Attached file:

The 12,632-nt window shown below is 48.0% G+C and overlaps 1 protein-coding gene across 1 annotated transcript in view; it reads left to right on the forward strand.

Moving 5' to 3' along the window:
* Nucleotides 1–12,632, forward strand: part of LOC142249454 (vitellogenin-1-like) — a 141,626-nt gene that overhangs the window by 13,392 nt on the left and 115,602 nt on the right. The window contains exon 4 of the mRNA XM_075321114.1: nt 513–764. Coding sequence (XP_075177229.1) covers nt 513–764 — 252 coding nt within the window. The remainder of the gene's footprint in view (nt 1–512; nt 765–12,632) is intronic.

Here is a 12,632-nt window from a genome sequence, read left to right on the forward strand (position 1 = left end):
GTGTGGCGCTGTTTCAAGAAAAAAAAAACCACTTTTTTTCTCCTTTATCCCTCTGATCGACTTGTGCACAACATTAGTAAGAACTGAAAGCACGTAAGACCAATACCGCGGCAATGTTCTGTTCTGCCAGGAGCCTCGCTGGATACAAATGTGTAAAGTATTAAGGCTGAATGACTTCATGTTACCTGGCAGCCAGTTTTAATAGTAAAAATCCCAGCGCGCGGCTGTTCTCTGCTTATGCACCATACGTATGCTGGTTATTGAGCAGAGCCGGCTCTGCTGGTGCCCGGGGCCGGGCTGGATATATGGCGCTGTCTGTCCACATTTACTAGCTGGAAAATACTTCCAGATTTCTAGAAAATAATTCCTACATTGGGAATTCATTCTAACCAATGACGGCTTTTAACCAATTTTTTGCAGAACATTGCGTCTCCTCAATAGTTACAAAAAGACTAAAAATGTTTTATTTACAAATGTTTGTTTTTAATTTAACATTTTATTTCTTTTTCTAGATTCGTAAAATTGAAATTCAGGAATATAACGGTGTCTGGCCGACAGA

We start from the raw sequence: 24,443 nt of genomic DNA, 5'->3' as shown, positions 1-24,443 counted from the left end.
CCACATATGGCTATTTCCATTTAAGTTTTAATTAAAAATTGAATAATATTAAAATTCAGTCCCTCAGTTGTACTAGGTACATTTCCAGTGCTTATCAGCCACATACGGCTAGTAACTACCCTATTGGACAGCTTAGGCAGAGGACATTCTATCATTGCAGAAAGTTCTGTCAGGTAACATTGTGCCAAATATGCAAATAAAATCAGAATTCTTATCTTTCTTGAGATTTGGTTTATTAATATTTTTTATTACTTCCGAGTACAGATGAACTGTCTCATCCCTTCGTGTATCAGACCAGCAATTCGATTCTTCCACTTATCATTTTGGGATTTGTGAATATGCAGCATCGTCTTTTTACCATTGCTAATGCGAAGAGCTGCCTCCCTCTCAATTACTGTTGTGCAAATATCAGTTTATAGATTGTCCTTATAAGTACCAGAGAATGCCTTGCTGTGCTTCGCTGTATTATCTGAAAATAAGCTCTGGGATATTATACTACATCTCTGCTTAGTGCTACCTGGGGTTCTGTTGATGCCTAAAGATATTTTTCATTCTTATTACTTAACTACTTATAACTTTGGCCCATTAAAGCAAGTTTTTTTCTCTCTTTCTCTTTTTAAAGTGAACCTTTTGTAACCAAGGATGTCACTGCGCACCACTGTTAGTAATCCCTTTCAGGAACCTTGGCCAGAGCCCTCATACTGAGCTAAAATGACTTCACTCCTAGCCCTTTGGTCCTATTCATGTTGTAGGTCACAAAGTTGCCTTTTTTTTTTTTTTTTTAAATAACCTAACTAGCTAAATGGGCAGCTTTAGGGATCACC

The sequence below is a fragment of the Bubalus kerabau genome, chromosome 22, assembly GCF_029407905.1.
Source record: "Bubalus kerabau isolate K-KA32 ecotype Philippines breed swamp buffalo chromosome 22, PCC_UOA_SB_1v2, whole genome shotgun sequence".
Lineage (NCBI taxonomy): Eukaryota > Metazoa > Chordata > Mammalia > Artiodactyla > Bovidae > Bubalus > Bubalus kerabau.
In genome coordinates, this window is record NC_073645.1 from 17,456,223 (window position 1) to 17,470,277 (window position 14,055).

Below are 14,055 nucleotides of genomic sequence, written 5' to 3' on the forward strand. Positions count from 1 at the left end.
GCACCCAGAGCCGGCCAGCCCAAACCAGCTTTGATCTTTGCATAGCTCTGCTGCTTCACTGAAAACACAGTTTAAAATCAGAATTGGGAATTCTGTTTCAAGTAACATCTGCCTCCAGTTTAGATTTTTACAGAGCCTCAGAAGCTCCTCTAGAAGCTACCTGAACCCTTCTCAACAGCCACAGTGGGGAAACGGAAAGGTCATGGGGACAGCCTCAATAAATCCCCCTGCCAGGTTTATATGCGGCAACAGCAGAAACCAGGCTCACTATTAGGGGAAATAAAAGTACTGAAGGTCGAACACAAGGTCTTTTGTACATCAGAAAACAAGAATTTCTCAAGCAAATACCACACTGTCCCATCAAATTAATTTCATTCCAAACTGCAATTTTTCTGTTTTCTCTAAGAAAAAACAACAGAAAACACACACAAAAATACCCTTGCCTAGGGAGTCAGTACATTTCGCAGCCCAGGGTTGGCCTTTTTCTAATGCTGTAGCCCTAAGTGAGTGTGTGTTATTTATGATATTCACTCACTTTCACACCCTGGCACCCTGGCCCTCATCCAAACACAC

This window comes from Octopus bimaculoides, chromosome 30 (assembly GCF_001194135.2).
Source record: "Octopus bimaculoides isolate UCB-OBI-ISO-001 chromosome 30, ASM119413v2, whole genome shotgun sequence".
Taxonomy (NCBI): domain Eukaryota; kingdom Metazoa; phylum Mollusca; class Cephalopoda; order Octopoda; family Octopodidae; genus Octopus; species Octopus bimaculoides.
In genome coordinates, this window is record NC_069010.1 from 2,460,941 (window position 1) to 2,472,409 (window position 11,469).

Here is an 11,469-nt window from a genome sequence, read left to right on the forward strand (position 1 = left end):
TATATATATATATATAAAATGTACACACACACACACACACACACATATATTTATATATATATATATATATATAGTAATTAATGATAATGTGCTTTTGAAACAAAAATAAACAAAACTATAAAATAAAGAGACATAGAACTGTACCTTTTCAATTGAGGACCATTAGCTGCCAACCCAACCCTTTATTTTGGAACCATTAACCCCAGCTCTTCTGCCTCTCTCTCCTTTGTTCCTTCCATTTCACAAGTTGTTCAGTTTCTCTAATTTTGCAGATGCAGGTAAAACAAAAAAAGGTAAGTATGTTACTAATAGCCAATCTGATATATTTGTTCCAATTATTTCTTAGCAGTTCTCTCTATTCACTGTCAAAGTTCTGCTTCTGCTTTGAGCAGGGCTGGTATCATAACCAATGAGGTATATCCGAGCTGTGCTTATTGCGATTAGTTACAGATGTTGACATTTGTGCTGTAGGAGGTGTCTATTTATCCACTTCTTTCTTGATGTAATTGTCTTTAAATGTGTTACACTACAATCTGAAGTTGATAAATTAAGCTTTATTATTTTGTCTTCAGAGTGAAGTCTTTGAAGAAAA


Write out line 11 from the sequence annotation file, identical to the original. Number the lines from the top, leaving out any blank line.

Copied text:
In genome coordinates, this window is record NC_073645.1 from 17,456,223 (window position 1) to 17,470,277 (window position 14,055).